# Whether the minimal sufficient statistic is complete for a translated exponential distribution

Let $$X_1, X_2..., X_n$$ follows iid negative exponential distribution with pdf

$$f(x) = \frac{1}{\theta^2} \: e^{-\frac{(x-\theta)}{\theta^2}} \: \: I_{(x>\theta)}$$

I have to show whether the minimal sufficient statistic for this pdf is complete or not? I have found that the minimal sufficient statistic is $$T=\left( X_{(1)}, \sum_{i=1}^{n} (X_i - X_{(1)}) \right)$$. If this minimal sufficient statistic is not complete then there exists a function $$h(T)$$ of the minimal sufficient statistic such that

$$E_\theta [h(T)] =0$$ for all $$\theta>0$$ where $$h(T)$$ is not identically zero.

Is this minimal sufficient complete or not? How can I find the function $$h(T)$$ of the minimal sufficient statistic?

Note that, $$X_{(1)}$$ is the first order statistic i.e., $$min\{X_1,..X_n\}$$.

I have calculated the pdf of $$X_{(1)}$$. Let $$Y= X_{(1)}$$ then the pdf of $$Y$$ is given by,

$$f(y) = \frac{n}{\theta^2} \: e^{-\frac{n(y-\theta)}{\theta^2}} \: \: I_{(y>\theta)}$$

I have also calculated

$$\mathbb{E}[X]= \theta^2 + \theta$$ and $$\mathbb{E}[Y] = \mathbb{E}[X_{(1)}] = \frac{\theta^2}{n} + \theta$$

Now, please help me to find out $$h(T)$$ for which $$E_\theta[h(T)] = 0$$ for all $$\theta>0$$ if the minimal sufficient statistic is not complete or any other way to prove or disprove its completeness.

• The pair$$T=\left( X_{(1)}, \sum_{i=1}^{n} (X_i - X_{(1)}) \right)$$or equivalently$$T=\left( X_{(1)}, \bar X_n\right)$$is indeed minima since any change in this pair modifies the likelihood functionl. Given that the family has a single parameter, it is most likely not complete. Oct 24, 2020 at 7:23
• It is not possible to find the $h(T)$ in this case? Oct 24, 2020 at 7:47
• You have to understand that there is no generic constructive way to derive the function $h$ in completeness exercises. The approach is to try to find combinations of the components of the statistic that are parameter free. For instance,$$\dfrac{X_{(2)}-X_{(1)}}{X_{(3)}-X_{(1)}}$$is parameter free, but this ratio is not a function of the sufficient statistics. Oct 24, 2020 at 7:54
• Thanks for your effort. I think we won't find a $h(T)$ for this problem. We have to use an alternative way. I had also tried to do some calculations, but can not find the desired $h(T)$. Oct 24, 2020 at 14:50
• Right you are. Thank you so much. You have done great work. Oct 26, 2020 at 13:56

Lemma The minimal sufficient statistic $$\left(X_{(1)},\sum_{i=2}^n \{X_{(i)}-X_{(1)}\}\right)$$ is not complete.
Proof. The joint distribution of $$\left(X_{(1)},\sum_{i=2}^n \{X_{(i)}-X_{(1)}\}\right)$$ is the product of an Exponential $$\mathcal E(n/\theta^2)$$ translated by $$\theta$$ and of a $$\mathcal Ga(n-1,1/\theta^2)$$ [the proof follows from Sukhatme's Theorem, 1937, recalled in Devroye's simulation bible (1986, p.211)]. This means that $$X_{(1)}$$ can be represented as $$X_{(1)}=\frac{\theta^2}{n}\varepsilon+\theta\qquad\varepsilon\sim\mathcal E(1)$$ that $$Y$$ is scaled by $$\theta^2$$ since $$Y=\sum_{i=2}^n \{X_{(i)}-X_{(1)}\}=\theta^2 \eta\qquad\eta\sim\mathcal Ga(n-1,1)$$ and that $$\mathbb E_\theta\left[ Y^\frac{1}{2}\right]=\theta \frac{\Gamma(n-1/2)}{\Gamma(n-1)}$$ Therefore, $$\mathbb E_\theta\left[X_{(1)}-\frac{\Gamma(n-1)}{\Gamma(n-1/2)}Y^\frac{1}{2}\right]=\frac{\theta^2}{n}$$ eliminates the location part in $$X_{(1)}$$ and suggests dividing by $$Y$$ to remove the scale part: since $$\mathbb E_\theta\left[ Y^\frac{-1}{2}\right]=\theta^{-1} \frac{\Gamma(n-3/2)}{\Gamma(n-1)}\qquad \mathbb E_\theta\left[ Y^{-1}\right]=\theta^{-2} \frac{\Gamma(n-2)}{\Gamma(n-1)}$$ we have (for an arbitrary $$\gamma)$$ that $$\mathbb E_\theta\left[\frac{X_{(1)}-\gamma Y^\frac{1}{2}}{Y}\right]=\frac{\Gamma(n-2)}{n\Gamma(n-1)}+\frac{\theta^{-1}\Gamma(n-2)}{\Gamma(n-1)}- \frac{\gamma \theta^{-1}\Gamma(n-3/2)}{\Gamma(n-1)}$$ Setting $$\gamma=\frac{\Gamma(n-2)}{\Gamma(n-3/2)}$$ leads to $$\mathbb E_\theta\left[\frac{X_{(1)}-\gamma Y^\frac{1}{2}}{Y}\right]=\frac{\Gamma(n-2)}{n\Gamma(n-1)}$$ which is constant in $$\theta$$. Therefore this concludes the proof.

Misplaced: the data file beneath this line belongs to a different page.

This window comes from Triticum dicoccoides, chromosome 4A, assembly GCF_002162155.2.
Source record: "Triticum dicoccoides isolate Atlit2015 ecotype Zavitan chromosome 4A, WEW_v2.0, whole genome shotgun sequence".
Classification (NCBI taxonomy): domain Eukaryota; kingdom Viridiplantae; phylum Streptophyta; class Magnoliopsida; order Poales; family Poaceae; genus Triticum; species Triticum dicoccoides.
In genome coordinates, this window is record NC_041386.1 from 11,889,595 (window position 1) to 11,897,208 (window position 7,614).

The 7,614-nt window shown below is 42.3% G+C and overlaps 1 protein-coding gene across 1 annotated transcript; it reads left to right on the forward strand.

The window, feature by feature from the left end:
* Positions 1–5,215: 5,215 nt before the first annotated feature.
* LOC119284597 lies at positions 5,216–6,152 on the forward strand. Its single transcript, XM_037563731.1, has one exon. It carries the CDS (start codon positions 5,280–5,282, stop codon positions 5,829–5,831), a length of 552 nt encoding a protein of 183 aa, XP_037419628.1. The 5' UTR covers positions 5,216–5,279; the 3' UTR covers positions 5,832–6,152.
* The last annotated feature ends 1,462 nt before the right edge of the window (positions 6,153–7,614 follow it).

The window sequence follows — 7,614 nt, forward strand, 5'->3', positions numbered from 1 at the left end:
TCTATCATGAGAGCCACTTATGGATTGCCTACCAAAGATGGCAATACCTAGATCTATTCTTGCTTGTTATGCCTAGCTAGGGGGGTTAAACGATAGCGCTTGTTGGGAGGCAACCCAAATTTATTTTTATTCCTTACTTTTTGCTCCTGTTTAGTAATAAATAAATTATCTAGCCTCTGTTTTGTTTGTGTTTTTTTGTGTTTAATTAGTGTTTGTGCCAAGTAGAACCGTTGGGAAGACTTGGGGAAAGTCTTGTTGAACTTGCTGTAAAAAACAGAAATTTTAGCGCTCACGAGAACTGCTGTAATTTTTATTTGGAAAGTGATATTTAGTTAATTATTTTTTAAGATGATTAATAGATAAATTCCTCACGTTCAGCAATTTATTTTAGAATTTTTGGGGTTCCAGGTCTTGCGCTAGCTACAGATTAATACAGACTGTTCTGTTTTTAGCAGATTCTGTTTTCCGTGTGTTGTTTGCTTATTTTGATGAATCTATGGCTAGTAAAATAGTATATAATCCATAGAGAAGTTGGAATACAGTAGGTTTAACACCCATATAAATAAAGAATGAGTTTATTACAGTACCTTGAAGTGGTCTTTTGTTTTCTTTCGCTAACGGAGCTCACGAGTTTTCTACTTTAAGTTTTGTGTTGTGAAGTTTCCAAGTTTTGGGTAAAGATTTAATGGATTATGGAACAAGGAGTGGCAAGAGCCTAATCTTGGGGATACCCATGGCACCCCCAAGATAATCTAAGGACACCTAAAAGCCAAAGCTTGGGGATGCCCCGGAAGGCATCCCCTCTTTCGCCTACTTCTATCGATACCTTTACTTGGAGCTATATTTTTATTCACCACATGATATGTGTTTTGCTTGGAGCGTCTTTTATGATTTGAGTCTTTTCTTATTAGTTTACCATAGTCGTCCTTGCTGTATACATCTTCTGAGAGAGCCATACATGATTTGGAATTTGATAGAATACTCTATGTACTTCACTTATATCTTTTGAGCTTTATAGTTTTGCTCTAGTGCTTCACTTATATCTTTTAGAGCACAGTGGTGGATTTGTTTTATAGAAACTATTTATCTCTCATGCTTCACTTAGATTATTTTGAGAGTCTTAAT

As pointed out by Sextus Empiricus, this is not the only transform of the sufficient statistic with constant expectation. His proposal $$\mathbb E_\theta\left[ X - \frac{1}{n(n-1)}Y- \frac{\Gamma(n-1)}{\Gamma(n-1/2)}Y^{1/2}\right] = 0$$is an alternative.
• Smart solution. Maybe more direct would be to use these three $$\mathbb E_\theta\left[ Y^\frac{1}{2}\right]=\theta \frac{\Gamma(n-1/2)}{\Gamma(n-1)}$$ $$\mathbb E_\theta\left[ Y\right]=(n-1)\theta^2$$ $$\mathbb E_\theta\left[ X\right] =\theta+\frac{1}{n}\theta^2$$ to argue that $$\mathbb E_\theta\left[ X - \frac{1}{n(n-1)}Y- \frac{\Gamma(n-1)}{\Gamma(n-1/2)}Y^{1/2}\right] = 0$$ Oct 26, 2020 at 14:17
• @Tan: Sukhtame's result that $X_{(1)}$ is an Exponential Exp$(n/θ^2)$ translated by $θ$ is why $X_{(1)}$ writes like this. I provided a reference for the proof. Jan 7, 2021 at 13:18
• @Tan: If $X_i\sim f(x)$ provided in the question, $X_i-\theta\sim\text{Exp}(\theta^2)$ and $X_i-X_{(1)}=(X_i-\theta-(X_{(1)}-\theta)$ means this is also a difference of Exponential variates. Jan 7, 2021 at 13:20